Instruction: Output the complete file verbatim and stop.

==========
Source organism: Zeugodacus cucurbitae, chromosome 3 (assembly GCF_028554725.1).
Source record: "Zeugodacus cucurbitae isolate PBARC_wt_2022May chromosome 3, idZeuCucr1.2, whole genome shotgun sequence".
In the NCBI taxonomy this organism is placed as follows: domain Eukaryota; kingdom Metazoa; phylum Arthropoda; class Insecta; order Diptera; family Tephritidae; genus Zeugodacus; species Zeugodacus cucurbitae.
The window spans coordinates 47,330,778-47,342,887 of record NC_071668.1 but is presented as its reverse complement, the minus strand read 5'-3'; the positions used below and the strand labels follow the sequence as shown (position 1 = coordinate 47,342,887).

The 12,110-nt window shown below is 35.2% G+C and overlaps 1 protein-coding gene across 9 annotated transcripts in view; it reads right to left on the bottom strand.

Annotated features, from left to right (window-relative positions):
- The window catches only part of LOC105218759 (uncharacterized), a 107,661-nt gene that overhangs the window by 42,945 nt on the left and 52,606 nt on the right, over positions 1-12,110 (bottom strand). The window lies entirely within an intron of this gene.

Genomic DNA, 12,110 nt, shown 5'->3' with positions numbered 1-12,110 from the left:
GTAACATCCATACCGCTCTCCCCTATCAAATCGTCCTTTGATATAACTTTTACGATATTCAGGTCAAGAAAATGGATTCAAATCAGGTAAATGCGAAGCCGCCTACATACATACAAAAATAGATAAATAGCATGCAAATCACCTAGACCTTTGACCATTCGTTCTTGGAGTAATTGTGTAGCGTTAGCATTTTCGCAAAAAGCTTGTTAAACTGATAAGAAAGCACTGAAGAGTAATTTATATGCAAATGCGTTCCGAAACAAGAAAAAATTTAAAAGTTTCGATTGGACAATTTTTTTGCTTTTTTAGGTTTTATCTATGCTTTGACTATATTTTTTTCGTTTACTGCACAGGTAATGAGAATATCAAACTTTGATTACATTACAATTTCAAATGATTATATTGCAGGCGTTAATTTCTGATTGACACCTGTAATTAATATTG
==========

Source organism: Zeugodacus cucurbitae, chromosome 3 (assembly GCF_028554725.1).
Source record: "Zeugodacus cucurbitae isolate PBARC_wt_2022May chromosome 3, idZeuCucr1.2, whole genome shotgun sequence".
In the NCBI taxonomy this organism is placed as follows: domain Eukaryota; kingdom Metazoa; phylum Arthropoda; class Insecta; order Diptera; family Tephritidae; genus Zeugodacus; species Zeugodacus cucurbitae.
The window spans coordinates 47,330,778-47,342,887 of record NC_071668.1 but is presented as its reverse complement, the minus strand read 5'-3'; the positions used below and the strand labels follow the sequence as shown (position 1 = coordinate 47,342,887).

The 12,110-nt window shown below is 35.2% G+C and overlaps 1 protein-coding gene across 9 annotated transcripts in view; it reads right to left on the bottom strand.

Annotated features, from left to right (window-relative positions):
- The window catches only part of LOC105218759 (uncharacterized), a 107,661-nt gene that overhangs the window by 42,945 nt on the left and 52,606 nt on the right, over positions 1-12,110 (bottom strand). The window lies entirely within an intron of this gene.

Genomic DNA, 12,110 nt, shown 5'->3' with positions numbered 1-12,110 from the left:
GTAACATCCATACCGCTCTCCCCTATCAAATCGTCCTTTGATATAACTTTTACGATATTCAGGTCAAGAAAATGGATTCAAATCAGGTAAATGCGAAGCCGCCTACATACATACAAAAATAGATAAATAGCATGCAAATCACCTAGACCTTTGACCATTCGTTCTTGGAGTAATTGTGTAGCGTTAGCATTTTCGCAAAAAGCTTGTTAAACTGATAAGAAAGCACTGAAGAGTAATTTATATGCAAATGCGTTCCGAAACAAGAAAAAATTTAAAAGTTTCGATTGGACAATTTTTTTGCTTTTTTAGGTTTTATCTATGCTTTGACTATATTTTTTTCGTTTACTGCACAGGTAATGAGAATATCAAACTTTGATTACATTACAATTTCAAATGATTATATTGCAGGCGTTAATTTCTGATTGACACCTGTAATTAATATTG